Wednesday, 15 July 2015
"They" are the masters now.
It was in 1946, when Labour, with its first ever overall majority House of Commons (but still less than half the popular vote) repealed previous anti-union legislation, that Sir Hartley Shawcross used the phrase "We are the masters now." Nevertheless, in spite of the convincing size of its majority, the government trod carefully and tried to govern by consensus, however deviously this was achieved. Senior doctors were persuaded to accept the National Health Service because Nye Bevan famously "stuffed their mouths with gold." The utilities and industries that were taken into public ownership were not simply confiscated, but their previous owners compensated with a fair price.
Thus was "government by consent," one of the best definitions of democracy, put into practice.
The present Tory government is ignoring both this principle and the example of history. Despite its narrow majority, based on the support of only 37% of those who voted (and therefore, on a 66% turnout, less than a quarter of those entitled to vote) it is acting with a shameful arrogance. Today's proposals to further emasculate the trade union movement are both illogical and unfair. "They" may be, technically, " the masters now" but these bullying tactics do not have the consent of the governed.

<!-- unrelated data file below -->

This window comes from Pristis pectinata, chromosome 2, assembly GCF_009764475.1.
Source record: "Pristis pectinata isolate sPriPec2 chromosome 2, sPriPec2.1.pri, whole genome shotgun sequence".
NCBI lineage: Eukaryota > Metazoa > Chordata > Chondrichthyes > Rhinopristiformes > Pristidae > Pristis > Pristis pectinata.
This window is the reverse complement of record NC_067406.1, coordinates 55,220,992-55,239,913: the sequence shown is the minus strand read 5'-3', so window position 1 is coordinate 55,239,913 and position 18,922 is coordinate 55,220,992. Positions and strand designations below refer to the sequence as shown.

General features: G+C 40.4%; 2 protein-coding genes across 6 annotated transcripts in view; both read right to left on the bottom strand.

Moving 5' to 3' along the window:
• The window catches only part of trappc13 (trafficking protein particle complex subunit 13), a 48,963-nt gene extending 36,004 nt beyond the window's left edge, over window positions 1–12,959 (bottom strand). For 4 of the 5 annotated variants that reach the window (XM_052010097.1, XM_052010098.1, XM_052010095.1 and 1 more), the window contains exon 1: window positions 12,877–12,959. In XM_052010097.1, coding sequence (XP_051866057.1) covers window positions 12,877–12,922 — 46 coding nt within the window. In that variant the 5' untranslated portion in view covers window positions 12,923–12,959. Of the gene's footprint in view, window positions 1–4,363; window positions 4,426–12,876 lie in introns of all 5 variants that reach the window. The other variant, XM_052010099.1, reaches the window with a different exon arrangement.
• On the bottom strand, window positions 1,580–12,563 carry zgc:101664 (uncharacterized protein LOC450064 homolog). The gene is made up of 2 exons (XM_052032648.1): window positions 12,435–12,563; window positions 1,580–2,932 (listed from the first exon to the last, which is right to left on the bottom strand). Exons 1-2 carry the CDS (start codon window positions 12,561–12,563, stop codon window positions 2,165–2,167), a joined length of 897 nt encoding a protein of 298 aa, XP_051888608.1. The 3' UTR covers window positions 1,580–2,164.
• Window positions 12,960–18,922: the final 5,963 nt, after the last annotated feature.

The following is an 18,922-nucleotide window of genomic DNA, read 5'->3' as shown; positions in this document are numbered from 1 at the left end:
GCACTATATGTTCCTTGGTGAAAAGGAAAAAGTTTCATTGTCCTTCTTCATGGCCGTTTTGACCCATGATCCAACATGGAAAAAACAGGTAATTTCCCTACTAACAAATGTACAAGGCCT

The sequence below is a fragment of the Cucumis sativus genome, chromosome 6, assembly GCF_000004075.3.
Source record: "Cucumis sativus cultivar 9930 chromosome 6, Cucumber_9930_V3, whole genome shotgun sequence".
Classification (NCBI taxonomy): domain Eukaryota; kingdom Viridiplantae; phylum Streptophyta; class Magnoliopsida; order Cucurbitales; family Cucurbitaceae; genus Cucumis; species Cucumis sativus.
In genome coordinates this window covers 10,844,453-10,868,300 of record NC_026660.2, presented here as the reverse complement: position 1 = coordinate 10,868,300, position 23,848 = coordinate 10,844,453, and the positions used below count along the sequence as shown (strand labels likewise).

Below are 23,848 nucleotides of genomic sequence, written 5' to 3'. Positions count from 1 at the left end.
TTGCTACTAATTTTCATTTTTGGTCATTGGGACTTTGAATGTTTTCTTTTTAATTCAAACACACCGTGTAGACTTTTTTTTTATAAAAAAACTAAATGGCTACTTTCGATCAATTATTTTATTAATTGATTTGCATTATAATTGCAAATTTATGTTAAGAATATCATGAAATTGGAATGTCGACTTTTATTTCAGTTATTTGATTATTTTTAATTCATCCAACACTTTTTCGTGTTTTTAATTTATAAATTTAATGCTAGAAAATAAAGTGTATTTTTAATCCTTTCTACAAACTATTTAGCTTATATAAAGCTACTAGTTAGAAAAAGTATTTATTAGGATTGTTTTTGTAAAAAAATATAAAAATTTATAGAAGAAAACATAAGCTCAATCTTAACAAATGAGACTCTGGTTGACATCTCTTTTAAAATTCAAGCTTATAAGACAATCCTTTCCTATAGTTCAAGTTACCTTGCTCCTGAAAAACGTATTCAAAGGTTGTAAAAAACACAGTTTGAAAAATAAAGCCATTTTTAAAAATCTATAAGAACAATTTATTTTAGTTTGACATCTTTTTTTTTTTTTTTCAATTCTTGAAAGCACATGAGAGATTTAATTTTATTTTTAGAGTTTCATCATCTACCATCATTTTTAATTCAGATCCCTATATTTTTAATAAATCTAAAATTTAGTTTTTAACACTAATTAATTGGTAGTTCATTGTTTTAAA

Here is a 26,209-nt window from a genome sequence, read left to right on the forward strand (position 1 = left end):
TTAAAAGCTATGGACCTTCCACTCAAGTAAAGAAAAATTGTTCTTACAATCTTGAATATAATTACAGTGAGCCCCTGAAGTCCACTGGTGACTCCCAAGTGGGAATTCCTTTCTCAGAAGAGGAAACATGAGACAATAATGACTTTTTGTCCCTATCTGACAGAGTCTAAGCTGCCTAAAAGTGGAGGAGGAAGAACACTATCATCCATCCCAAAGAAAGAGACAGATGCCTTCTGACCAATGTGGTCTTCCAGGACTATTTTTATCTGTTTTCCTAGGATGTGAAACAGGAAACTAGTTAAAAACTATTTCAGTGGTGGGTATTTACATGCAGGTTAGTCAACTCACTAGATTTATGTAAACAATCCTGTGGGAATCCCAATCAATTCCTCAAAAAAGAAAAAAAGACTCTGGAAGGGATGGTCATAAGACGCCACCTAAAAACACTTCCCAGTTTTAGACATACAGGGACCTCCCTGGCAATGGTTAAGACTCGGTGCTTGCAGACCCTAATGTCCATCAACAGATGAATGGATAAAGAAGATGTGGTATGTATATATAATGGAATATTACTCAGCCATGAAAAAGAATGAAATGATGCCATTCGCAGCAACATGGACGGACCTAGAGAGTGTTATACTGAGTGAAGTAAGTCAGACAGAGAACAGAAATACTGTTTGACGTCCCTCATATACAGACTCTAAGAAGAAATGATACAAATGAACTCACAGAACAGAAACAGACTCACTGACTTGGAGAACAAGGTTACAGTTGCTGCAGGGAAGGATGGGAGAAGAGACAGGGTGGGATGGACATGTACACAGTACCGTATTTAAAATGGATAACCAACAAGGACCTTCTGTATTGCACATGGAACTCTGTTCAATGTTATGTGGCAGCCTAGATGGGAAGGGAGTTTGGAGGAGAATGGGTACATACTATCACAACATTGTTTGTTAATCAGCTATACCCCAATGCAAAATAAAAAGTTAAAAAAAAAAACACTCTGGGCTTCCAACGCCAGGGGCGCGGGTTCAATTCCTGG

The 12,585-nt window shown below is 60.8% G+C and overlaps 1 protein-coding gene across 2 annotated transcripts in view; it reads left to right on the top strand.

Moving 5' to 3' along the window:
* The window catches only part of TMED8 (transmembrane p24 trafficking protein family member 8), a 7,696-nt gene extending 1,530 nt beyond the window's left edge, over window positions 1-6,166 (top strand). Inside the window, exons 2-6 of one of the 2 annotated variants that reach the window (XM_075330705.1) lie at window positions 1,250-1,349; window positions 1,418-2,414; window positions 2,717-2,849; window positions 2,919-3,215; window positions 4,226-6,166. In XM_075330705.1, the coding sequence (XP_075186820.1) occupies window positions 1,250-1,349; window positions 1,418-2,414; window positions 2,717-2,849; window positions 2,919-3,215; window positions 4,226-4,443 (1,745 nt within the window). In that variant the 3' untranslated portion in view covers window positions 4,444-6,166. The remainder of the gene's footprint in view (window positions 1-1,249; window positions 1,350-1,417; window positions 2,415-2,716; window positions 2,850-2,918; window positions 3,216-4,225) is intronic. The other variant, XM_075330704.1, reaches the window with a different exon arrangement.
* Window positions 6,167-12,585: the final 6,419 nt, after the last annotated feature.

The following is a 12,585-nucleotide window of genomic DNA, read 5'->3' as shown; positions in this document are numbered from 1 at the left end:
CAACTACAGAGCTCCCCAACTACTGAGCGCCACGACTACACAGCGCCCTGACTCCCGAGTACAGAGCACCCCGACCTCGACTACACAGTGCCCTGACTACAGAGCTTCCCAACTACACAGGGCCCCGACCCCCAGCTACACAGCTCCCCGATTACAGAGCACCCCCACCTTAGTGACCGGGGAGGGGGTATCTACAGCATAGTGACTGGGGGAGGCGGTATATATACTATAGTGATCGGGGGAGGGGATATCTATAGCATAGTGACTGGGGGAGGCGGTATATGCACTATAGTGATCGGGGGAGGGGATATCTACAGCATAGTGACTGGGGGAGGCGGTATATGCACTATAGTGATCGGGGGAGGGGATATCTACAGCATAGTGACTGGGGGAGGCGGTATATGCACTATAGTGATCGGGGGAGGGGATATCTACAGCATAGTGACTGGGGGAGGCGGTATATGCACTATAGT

Sadly, the inevitable huffing and puffing by the Labour party in its present emaciated state will have little resonance, and we Liberals are, for the time being, regarded as an irrelevance.
I sincerely hope that the political left can revive sufficiently to provide a viable and effective alternative before less scrupulous elements in society take opposition into their own hands through riots and violence.